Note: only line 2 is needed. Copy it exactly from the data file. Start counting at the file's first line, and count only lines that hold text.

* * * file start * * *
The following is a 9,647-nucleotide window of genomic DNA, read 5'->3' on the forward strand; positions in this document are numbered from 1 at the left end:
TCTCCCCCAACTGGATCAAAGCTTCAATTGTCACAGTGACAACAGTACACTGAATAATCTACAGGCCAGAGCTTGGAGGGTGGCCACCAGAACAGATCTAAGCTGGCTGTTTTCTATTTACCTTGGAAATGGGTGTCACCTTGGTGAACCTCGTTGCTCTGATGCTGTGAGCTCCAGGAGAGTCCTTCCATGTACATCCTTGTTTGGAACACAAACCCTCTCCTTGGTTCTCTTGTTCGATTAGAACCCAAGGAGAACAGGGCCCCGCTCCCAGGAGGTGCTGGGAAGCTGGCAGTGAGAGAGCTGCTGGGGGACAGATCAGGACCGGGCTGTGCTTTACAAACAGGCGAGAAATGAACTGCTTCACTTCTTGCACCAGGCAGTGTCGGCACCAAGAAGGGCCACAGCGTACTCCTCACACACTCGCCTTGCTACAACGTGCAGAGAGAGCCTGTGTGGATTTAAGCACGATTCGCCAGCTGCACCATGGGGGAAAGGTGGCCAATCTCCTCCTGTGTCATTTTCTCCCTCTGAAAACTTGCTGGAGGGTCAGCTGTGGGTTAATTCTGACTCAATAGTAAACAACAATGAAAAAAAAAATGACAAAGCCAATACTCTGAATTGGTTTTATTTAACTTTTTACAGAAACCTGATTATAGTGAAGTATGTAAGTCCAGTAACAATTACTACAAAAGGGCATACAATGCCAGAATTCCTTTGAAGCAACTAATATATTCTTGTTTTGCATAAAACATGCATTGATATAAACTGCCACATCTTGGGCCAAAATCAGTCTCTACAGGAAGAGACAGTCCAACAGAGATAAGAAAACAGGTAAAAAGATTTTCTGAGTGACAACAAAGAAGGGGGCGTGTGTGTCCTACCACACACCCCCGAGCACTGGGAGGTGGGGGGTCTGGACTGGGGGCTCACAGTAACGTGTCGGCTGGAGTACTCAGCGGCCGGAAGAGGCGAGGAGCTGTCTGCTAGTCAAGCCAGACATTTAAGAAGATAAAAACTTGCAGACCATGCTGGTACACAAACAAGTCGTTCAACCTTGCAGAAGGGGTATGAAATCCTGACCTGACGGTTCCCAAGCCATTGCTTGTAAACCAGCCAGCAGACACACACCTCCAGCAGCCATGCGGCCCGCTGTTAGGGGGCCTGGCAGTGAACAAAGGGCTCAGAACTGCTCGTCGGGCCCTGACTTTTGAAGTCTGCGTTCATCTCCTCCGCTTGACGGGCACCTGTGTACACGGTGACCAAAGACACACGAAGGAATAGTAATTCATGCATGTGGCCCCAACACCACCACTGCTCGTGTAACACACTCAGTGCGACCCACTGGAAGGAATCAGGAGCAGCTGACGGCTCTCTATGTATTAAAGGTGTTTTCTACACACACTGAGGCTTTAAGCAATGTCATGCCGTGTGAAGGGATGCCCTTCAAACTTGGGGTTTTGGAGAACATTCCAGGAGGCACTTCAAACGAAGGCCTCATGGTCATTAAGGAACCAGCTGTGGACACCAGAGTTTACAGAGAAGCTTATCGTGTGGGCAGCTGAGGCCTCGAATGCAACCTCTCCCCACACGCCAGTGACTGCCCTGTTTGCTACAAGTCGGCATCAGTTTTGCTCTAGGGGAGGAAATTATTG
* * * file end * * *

TCTCCCCCAACTGGATCAAAGCTTCAATTGTCACAGTGACAACAGTACACTGAATAATCTACAGGCCAGAGCTTGGAGGGTGGCCACCAGAACAGATCTAAGCTGGCTGTTTTCTATTTACCTTGGAAATGGGTGTCACCTTGGTGAACCTCGTTGCTCTGATGCTGTGAGCTCCAGGAGAGTCCTTCCATGTACATCCTTGTTTGGAACACAAACCCTCTCCTTGGTTCTCTTGTTCGATTAGAACCCAAGGAGAACAGGGCCCCGCTCCCAGGAGGTGCTGGGAAGCTGGCAGTGAGAGAGCTGCTGGGGGACAGATCAGGACCGGGCTGTGCTTTACAAACAGGCGAGAAATGAACTGCTTCACTTCTTGCACCAGGCAGTGTCGGCACCAAGAAGGGCCACAGCGTACTCCTCACACACTCGCCTTGCTACAACGTGCAGAGAGAGCCTGTGTGGATTTAAGCACGATTCGCCAGCTGCACCATGGGGGAAAGGTGGCCAATCTCCTCCTGTGTCATTTTCTCCCTCTGAAAACTTGCTGGAGGGTCAGCTGTGGGTTAATTCTGACTCAATAGTAAACAACAATGAAAAAAAAAATGACAAAGCCAATACTCTGAATTGGTTTTATTTAACTTTTTACAGAAACCTGATTATAGTGAAGTATGTAAGTCCAGTAACAATTACTACAAAAGGGCATACAATGCCAGAATTCCTTTGAAGCAACTAATATATTCTTGTTTTGCATAAAACATGCATTGATATAAACTGCCACATCTTGGGCCAAAATCAGTCTCTACAGGAAGAGACAGTCCAACAGAGATAAGAAAACAGGTAAAAAGATTTTCTGAGTGACAACAAAGAAGGGGGCGTGTGTGTCCTACCACACACCCCCGAGCACTGGGAGGTGGGGGGTCTGGACTGGGGGCTCACAGTAACGTGTCGGCTGGAGTACTCAGCGGCCGGAAGAGGCGAGGAGCTGTCTGCTAGTCAAGCCAGACATTTAAGAAGATAAAAACTTGCAGACCATGCTGGTACACAAACAAGTCGTTCAACCTTGCAGAAGGGGTATGAAATCCTGACCTGACGGTTCCCAAGCCATTGCTTGTAAACCAGCCAGCAGACACACACCTCCAGCAGCCATGCGGCCCGCTGTTAGGGGGCCTGGCAGTGAACAAAGGGCTCAGAACTGCTCGTCGGGCCCTGACTTTTGAAGTCTGCGTTCATCTCCTCCGCTTGACGGGCACCTGTGTACACGGTGACCAAAGACACACGAAGGAATAGTAATTCATGCATGTGGCCCCAACACCACCACTGCTCGTGTAACACACTCAGTGCGACCCACTGGAAGGAATCAGGAGCAGCTGACGGCTCTCTATGTATTAAAGGTGTTTTCTACACACACTGAGGCTTTAAGCAATGTCATGCCGTGTGAAGGGATGCCCTTCAAACTTGGGGTTTTGGAGAACATTCCAGGAGGCACTTCAAACGAAGGCCTCATGGTCATTAAGGAACCAGCTGTGGACACCAGAGTTTACAGAGAAGCTTATCGTGTGGGCAGCTGAGGCCTCGAATGCAACCTCTCCCCACACGCCAGTGACTGCCCTGTTTGCTACAAGTCGGCATCAGTTTTGCTCTAGGGGAGGAAATTATTG